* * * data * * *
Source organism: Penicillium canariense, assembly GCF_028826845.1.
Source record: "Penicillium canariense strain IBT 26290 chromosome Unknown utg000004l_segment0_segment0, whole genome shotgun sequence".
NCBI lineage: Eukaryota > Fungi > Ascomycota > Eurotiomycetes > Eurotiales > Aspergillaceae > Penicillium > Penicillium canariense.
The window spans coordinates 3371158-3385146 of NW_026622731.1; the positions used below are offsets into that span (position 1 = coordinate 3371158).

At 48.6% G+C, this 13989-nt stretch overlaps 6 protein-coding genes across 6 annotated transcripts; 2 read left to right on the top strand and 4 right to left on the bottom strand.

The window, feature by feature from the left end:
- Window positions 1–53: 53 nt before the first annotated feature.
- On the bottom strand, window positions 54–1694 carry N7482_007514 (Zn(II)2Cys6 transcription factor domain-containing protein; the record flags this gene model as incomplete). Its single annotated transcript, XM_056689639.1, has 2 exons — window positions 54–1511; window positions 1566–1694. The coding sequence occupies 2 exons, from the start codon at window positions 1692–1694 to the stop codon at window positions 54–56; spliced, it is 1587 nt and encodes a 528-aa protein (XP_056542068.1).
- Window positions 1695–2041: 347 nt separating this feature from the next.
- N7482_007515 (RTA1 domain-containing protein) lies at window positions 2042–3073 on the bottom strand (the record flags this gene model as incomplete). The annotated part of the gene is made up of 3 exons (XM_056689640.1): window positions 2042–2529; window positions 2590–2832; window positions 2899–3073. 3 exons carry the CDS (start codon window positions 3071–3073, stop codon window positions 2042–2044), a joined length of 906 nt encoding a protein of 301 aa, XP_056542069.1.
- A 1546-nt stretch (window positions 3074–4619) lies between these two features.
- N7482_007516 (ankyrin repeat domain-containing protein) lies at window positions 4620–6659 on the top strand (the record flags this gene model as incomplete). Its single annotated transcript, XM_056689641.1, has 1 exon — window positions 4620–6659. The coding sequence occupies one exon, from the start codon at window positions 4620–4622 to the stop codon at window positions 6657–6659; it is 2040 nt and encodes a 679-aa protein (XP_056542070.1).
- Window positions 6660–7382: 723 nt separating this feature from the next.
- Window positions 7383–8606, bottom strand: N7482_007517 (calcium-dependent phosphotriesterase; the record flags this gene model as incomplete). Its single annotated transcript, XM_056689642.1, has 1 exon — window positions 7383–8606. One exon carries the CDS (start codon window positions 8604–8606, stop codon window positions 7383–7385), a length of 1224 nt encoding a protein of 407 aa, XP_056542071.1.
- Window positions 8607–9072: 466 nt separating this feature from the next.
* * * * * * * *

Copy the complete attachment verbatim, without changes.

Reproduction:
Source organism: Penicillium canariense, assembly GCF_028826845.1.
Source record: "Penicillium canariense strain IBT 26290 chromosome Unknown utg000004l_segment0_segment0, whole genome shotgun sequence".
NCBI lineage: Eukaryota > Fungi > Ascomycota > Eurotiomycetes > Eurotiales > Aspergillaceae > Penicillium > Penicillium canariense.
The window spans coordinates 3371158-3385146 of NW_026622731.1; the positions used below are offsets into that span (position 1 = coordinate 3371158).

At 48.6% G+C, this 13989-nt stretch overlaps 6 protein-coding genes across 6 annotated transcripts; 2 read left to right on the top strand and 4 right to left on the bottom strand.

The window, feature by feature from the left end:
- Window positions 1–53: 53 nt before the first annotated feature.
- On the bottom strand, window positions 54–1694 carry N7482_007514 (Zn(II)2Cys6 transcription factor domain-containing protein; the record flags this gene model as incomplete). Its single annotated transcript, XM_056689639.1, has 2 exons — window positions 54–1511; window positions 1566–1694. The coding sequence occupies 2 exons, from the start codon at window positions 1692–1694 to the stop codon at window positions 54–56; spliced, it is 1587 nt and encodes a 528-aa protein (XP_056542068.1).
- Window positions 1695–2041: 347 nt separating this feature from the next.
- N7482_007515 (RTA1 domain-containing protein) lies at window positions 2042–3073 on the bottom strand (the record flags this gene model as incomplete). The annotated part of the gene is made up of 3 exons (XM_056689640.1): window positions 2042–2529; window positions 2590–2832; window positions 2899–3073. 3 exons carry the CDS (start codon window positions 3071–3073, stop codon window positions 2042–2044), a joined length of 906 nt encoding a protein of 301 aa, XP_056542069.1.
- A 1546-nt stretch (window positions 3074–4619) lies between these two features.
- N7482_007516 (ankyrin repeat domain-containing protein) lies at window positions 4620–6659 on the top strand (the record flags this gene model as incomplete). Its single annotated transcript, XM_056689641.1, has 1 exon — window positions 4620–6659. The coding sequence occupies one exon, from the start codon at window positions 4620–4622 to the stop codon at window positions 6657–6659; it is 2040 nt and encodes a 679-aa protein (XP_056542070.1).
- Window positions 6660–7382: 723 nt separating this feature from the next.
- Window positions 7383–8606, bottom strand: N7482_007517 (calcium-dependent phosphotriesterase; the record flags this gene model as incomplete). Its single annotated transcript, XM_056689642.1, has 1 exon — window positions 7383–8606. One exon carries the CDS (start codon window positions 8604–8606, stop codon window positions 7383–7385), a length of 1224 nt encoding a protein of 407 aa, XP_056542071.1.
- Window positions 8607–9072: 466 nt separating this feature from the next.